Teaching is no ordinary job. It is considered an honorable profession by many cultures in the world, including Indonesia. Guru, as we call them in Javanese, comes from “digugu lan ditiru”, which means “to be listened to and to be patronized”.
Yet teachers’ conduct is still hidden from public scrutiny, despite its high stature in society.
We take it for granted: teachers will do what they have to do, properly and professionally.
They will respect ethical guidance, no violence, no abuse, no misconduct, no corruption and no problems.
These golden images have a positive impact on good teachers and those who want to become teachers. For bad teachers, this image is an immaculate camouflage.
Take this one simple question: are teachers coming to classrooms to teach and educate our children?
A recently published research entitled “Study on Teacher Absenteeism in Indonesia 2014” provides some interesting clues. This study was conducted by the ACDP (Analytical and Capacity Development Partnership), an initiative supported by the Culture and Elementary and Secondary Education Ministry, the Religious Affairs Ministry and the National Development Planning Board (Bappenas), and funded by the European Union, Australian Aid and the Asian Development Bank.
The result shows that teachers go to school, but do not necessarily go into the classroom. This study indicates that Indonesia has achieved significant progress over the past 10 years in reducing the absence of teachers from schools from 19 percent in a national sample of schools surveyed in 2003 to 9.8 percent in the same schools in 2014.
Good progress, because the absence rate has dropped by almost 10 percent. This study employs a sample of 893 primary schools (SD) and junior high schools (SMP) across six regions — Sumatra, Java, Bali and Nusa Tenggara, Sulawesi, Kalimantan and Maluku and Papua.
The top performing regions for low absences rate are Java and Sumatra (under 10 percent), while SDs have lower absence rates than SMPs.
In school type and school status categories, absenteeism in general schools is lower than in Islamic schools or madrasah (9 percent versus 12.5 percent) and lower in state schools than in private schools (8.5 percent versus 12.8 percent).
Indonesia has a lot of work to do in teacher performance assessment following the findings. Schools outside Java and Sumatra need immediate improvement, as do private schools and madrasah.
The issue of teacher absenteeism is ironic; it is more commonly a vice associated with students. One must wonder, are there factors that reduce teacher absence?
The study finds that schools with no principal have a higher absence rate, while schools with effective school committees and good facilities, including reliable mobile phone signals and separated restrooms, have lower absence rates. Electricity also has a significant impact.
This is very timely, because Culture and Elementary and Secondary Education Minister Anies Baswedan has revealed that 17,520 schools have no electricity — nearly 8 percent of total schools in Indonesia. Electricity is important for teachers, who require it for lighting and for computers.
Teachers are the main actors of the learning process in classrooms. Ken Taylor (2013) says that despite the advancement of information technology, the best teaching and learning sessions remain face-to-face. This traditional mode of teaching is indispensable, if not unrivaled, by any technology.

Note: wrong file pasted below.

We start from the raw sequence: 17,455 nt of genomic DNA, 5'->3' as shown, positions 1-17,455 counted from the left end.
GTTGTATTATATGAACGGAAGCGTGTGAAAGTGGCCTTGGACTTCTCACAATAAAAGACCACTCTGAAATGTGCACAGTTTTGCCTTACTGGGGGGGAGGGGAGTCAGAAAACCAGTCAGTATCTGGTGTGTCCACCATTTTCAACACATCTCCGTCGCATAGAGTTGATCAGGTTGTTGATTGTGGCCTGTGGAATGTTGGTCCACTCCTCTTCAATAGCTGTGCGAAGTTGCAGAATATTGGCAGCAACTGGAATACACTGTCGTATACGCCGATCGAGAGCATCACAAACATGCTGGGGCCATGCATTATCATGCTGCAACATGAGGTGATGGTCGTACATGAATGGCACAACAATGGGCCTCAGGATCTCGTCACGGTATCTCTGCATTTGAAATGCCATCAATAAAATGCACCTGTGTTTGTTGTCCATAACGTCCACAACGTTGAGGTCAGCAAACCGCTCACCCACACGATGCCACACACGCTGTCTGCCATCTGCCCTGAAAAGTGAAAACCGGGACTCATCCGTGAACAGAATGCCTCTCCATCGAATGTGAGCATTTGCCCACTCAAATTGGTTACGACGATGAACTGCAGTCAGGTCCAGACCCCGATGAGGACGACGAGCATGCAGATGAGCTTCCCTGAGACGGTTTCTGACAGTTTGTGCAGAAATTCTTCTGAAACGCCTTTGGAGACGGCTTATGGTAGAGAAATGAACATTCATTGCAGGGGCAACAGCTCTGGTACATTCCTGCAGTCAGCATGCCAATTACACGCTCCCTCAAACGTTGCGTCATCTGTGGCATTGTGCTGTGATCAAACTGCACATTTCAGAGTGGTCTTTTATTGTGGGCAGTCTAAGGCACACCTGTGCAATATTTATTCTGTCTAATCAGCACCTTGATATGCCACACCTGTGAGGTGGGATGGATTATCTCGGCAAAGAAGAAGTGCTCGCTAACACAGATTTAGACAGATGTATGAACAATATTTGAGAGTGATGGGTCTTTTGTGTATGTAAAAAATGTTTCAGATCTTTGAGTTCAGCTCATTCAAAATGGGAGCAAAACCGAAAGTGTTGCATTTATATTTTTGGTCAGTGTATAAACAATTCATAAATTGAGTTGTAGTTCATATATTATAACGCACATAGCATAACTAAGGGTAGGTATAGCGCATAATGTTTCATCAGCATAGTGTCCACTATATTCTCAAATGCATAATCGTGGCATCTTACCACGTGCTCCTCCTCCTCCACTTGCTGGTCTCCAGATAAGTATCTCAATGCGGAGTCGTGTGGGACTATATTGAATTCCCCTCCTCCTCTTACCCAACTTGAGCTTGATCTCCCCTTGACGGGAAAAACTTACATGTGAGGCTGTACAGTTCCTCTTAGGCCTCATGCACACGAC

With this in mind, government must make sure that teachers never to fail to show up to class. The problem seems to be that teachers are sometimes required to attend separate school functions, such as greeting high-ranking officials visiting the school or in-house training.
The absenteeism gets worse if we take election campaigns and other practical politics into account. This has to stop, because the absence rate in classrooms is higher than in schools: 12.5 percent versus 9.8 percent.
The evidence suggests that teacher absence from school is not linked to an overall shortage of teachers within the system. Rather, it is linked to how teachers are distributed within the system. Some teachers must teach in two or more schools to meet the 24 teaching hours per week requirement. Others struggle to meet the certification standards.
Paradoxically, the least experienced teachers were shown to be the least likely to be absent from class. On an optimistic note, it means that young teachers are more disciplined than senior ones. On a realistic note, it means that many senior teachers have become complacent.
We collectively care about teachers, but ironically we also tend to neglect their working conditions. We must interfere a lot with this profession because teachers need our help in improving their skills and facilities. Don’t let them feel helpless and hopeless. Think of things that we can do as a society to empower our teachers at all education levels.
Our chance to beat the regional competition in the ASEAN Economic Community next year is very much dependent upon teachers’ performance. Our children’s future is determined by teachers’ performance, which requires, sine qua non, their attendance in the classroom.
No technology can replace teachers. So let’s take a moment to sit back and contemplate not just the teaching profession, but education in general.
The issue of teacher absenteeism is ironic; it is more commonly a vice associated with students.
The writer is Totok Amin Soefijanto, senior researcher at the Paramadina Public Policy Institute and deputy rector for academic affairs, research and student affairs at Paramadina University in Jakarta.